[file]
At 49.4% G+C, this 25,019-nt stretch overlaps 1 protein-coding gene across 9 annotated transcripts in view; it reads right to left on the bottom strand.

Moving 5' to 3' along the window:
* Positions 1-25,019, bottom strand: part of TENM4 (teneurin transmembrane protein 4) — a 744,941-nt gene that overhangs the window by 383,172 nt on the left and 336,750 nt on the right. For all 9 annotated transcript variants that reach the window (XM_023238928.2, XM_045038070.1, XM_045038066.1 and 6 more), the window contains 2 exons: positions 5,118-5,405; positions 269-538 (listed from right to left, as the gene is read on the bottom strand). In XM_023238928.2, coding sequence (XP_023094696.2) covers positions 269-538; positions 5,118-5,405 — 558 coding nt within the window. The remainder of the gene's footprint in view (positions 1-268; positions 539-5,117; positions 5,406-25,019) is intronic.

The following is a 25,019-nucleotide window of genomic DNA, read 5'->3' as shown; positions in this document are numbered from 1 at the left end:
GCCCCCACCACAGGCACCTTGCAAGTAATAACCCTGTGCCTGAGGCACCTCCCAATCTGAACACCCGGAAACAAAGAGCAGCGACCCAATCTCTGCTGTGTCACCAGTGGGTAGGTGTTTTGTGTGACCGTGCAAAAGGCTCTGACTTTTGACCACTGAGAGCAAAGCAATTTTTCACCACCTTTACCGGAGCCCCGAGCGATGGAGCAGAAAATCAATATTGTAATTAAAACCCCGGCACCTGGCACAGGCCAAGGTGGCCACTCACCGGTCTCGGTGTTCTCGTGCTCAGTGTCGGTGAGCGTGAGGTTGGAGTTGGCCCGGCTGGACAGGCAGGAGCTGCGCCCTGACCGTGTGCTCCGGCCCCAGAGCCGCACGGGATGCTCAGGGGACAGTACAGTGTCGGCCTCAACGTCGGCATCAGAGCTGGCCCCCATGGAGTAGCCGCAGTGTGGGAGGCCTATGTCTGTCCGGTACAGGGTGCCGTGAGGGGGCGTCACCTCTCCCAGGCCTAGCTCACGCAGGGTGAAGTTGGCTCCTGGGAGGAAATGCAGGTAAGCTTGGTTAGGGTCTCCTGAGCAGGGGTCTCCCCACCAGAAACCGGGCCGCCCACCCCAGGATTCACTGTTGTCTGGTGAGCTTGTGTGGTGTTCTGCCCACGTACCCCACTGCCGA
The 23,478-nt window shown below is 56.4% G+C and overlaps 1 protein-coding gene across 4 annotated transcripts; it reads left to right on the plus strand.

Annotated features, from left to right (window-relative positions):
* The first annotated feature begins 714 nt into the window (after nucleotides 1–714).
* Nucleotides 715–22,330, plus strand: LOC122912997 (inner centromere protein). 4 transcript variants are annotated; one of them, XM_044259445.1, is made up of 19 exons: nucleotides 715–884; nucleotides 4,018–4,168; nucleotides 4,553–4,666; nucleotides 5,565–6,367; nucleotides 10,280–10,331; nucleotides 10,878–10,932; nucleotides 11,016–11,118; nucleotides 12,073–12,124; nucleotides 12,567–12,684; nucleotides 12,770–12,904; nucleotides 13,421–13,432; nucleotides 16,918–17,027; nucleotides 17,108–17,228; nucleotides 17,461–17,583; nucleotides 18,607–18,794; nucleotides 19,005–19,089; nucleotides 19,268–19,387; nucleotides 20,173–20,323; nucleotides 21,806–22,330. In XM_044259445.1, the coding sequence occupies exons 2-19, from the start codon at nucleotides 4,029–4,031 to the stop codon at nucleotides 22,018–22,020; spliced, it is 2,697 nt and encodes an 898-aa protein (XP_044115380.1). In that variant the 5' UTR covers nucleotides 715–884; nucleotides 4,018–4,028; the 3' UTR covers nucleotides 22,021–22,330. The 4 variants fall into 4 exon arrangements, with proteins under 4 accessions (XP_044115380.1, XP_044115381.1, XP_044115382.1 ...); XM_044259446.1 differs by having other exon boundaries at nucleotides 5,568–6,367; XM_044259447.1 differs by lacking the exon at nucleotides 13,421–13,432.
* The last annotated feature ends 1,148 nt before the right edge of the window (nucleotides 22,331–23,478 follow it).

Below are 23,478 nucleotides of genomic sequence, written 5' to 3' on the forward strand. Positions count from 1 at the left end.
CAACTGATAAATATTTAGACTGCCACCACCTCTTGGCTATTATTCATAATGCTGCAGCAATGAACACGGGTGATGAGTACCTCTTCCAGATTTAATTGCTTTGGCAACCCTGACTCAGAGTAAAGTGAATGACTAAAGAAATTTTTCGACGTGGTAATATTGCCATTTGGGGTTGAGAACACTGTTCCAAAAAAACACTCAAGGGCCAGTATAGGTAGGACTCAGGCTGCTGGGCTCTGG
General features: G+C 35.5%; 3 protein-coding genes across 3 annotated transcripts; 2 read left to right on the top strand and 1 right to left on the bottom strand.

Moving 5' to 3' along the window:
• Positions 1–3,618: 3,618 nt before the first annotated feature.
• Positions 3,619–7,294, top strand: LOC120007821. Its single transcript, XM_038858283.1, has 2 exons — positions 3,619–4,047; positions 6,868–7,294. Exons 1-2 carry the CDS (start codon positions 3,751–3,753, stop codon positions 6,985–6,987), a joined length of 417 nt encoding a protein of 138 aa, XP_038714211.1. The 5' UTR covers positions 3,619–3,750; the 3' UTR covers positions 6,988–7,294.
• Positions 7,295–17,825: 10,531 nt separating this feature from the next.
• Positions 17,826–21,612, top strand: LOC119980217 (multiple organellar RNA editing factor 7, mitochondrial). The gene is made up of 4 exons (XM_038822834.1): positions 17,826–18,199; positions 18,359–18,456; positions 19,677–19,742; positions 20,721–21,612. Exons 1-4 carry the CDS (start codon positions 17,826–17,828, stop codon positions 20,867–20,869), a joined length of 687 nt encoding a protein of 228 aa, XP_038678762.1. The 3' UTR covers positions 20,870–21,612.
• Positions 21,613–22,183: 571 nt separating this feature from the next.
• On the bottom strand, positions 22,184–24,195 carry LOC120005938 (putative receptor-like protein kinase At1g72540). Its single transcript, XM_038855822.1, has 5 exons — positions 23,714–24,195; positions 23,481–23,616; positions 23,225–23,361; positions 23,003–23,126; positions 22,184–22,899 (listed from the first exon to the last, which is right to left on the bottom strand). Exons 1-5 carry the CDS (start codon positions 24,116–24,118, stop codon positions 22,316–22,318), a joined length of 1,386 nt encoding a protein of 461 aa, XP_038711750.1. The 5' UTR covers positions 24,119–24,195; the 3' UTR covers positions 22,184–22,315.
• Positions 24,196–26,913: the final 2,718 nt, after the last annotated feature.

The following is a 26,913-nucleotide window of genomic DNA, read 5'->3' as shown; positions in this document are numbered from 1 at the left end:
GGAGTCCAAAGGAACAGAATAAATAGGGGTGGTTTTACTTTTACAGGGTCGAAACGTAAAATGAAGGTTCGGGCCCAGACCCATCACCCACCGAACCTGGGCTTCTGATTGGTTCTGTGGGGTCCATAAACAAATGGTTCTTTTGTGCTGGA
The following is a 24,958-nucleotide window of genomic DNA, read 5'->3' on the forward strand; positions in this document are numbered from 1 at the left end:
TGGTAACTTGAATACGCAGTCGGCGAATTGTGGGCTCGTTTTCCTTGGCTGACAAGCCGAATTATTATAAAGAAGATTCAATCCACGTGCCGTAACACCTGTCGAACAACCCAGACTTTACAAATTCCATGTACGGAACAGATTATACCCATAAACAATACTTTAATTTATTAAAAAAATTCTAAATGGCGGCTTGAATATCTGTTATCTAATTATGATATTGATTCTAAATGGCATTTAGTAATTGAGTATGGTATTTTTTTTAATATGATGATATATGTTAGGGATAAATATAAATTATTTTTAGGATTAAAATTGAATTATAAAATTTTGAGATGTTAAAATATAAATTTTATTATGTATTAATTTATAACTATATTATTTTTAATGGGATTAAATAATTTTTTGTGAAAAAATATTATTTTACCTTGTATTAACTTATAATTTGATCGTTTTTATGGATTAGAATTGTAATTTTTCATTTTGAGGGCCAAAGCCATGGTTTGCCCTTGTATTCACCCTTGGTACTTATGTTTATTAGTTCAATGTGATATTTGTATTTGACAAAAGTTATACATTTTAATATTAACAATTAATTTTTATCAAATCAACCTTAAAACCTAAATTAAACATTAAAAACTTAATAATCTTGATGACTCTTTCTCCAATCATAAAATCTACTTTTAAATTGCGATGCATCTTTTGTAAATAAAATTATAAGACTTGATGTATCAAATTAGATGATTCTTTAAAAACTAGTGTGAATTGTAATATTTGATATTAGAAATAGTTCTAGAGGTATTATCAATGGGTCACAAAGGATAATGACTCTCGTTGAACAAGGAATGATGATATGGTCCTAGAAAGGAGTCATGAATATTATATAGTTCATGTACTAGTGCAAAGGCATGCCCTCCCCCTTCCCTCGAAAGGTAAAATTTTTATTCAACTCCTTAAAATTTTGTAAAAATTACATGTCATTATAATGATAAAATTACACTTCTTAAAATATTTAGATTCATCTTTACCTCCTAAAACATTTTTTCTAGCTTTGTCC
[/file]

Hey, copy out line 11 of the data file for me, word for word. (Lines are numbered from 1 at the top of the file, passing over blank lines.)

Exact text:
Below are 23,478 nucleotides of genomic sequence, written 5' to 3' on the forward strand. Positions count from 1 at the left end.